Posts Tagged ‘tenderness’


ImageOne of the most difficult spiritual disciplines is to pray. Prayer is our response to God and his working out something in us. Prayer is difficult because it seems rather pointless. After all, it doesn’t produce anything tangible and after we’re done there is really nothing to show for our effort. Sometimes the response we hoped for, the feeling we wanted removed or established, or the clarity to our concerns just doesn’t happen. At least, not immediately. And, unfortunately, everything in our culture trains us to expect everything we want to receive to happen immediately. 

Prayer is not like that, it requires a language and understanding that only comes through constant practice. The language part is actually pretty simple. We have a rich language waiting for us in the Psalms. We have 150 Psalms that express a language that helps us respond to God with every emotion and experience that we might possibly undergo. The trouble is that we don’t know the Psalms well enough to pray them. In order to know the Psalms, we have to know the rest of the biblical narrative. For example, to understand many of David’s prayers in the Psalms we have to be well acquainted with David’s life in the Bible and know his very high, highs, along with his sulking lows.

But once we walk through the biblical narrative and begin to “speak the language” of Psalms we can begin to feel as they felt, pray as they prayed, and pretty soon we become interpreters who pray with just as much might, awe, and emotional intensity as the Psalmists did during their time.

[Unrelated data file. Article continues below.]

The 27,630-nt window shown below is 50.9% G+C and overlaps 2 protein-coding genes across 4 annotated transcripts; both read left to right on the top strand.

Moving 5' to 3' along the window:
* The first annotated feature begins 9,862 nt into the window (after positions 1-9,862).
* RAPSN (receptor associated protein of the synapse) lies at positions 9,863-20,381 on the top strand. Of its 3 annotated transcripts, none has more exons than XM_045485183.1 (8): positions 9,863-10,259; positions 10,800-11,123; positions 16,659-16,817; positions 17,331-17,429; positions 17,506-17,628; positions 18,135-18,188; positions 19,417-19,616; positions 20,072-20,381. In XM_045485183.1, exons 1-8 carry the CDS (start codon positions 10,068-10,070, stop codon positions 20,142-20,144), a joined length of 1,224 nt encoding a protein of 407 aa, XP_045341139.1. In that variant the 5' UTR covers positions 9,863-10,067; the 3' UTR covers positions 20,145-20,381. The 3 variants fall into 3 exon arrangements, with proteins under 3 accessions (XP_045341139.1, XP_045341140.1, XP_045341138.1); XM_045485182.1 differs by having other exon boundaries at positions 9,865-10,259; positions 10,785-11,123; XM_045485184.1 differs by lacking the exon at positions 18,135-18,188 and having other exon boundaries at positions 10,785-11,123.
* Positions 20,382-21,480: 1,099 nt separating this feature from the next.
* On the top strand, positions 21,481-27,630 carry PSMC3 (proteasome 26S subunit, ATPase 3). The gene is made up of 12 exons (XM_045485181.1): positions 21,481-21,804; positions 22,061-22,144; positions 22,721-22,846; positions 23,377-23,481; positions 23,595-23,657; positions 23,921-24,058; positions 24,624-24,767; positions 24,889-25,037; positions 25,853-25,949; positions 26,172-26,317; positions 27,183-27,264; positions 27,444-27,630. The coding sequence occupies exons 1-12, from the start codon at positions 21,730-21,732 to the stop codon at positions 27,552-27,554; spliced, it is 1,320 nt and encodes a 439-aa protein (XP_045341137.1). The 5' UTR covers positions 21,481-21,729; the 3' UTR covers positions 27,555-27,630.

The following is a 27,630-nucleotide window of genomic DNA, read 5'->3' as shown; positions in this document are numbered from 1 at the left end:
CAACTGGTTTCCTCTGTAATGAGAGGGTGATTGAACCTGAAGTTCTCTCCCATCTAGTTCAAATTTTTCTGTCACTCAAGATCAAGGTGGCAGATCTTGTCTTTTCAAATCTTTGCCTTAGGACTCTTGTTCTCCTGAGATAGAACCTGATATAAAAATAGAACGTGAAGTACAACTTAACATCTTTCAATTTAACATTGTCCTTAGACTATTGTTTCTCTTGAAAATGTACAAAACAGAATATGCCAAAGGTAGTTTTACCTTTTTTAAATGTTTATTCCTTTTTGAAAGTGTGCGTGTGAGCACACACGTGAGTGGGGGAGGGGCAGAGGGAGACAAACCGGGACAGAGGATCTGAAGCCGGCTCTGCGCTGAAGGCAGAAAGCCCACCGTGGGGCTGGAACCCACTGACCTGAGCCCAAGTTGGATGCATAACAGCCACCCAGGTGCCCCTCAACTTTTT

And finally, with long practice and many early mornings/late nights, we begin to understand. In prayer, we are changed. We understand that God does not change, but may be moved to action through our requests. We understand that in prayer we are co-writing history, not just passively accepting it. We begin to believe that God’s will really is better than our own and that we truly would rather be doing life God’s way than our own. Our view of life and opportunity expands, it doesn’t shrink. And, ultimately, through our prayer we reveal what is in God’s heart, which often we don’t know until we ask, until we search. And in God’s heart we find treasures and resources that can’t be found in any other way. Suddenly, we discover riches, not in money, fame, or power, but the riches of a warm heart, abiding joy, tender friendship. 


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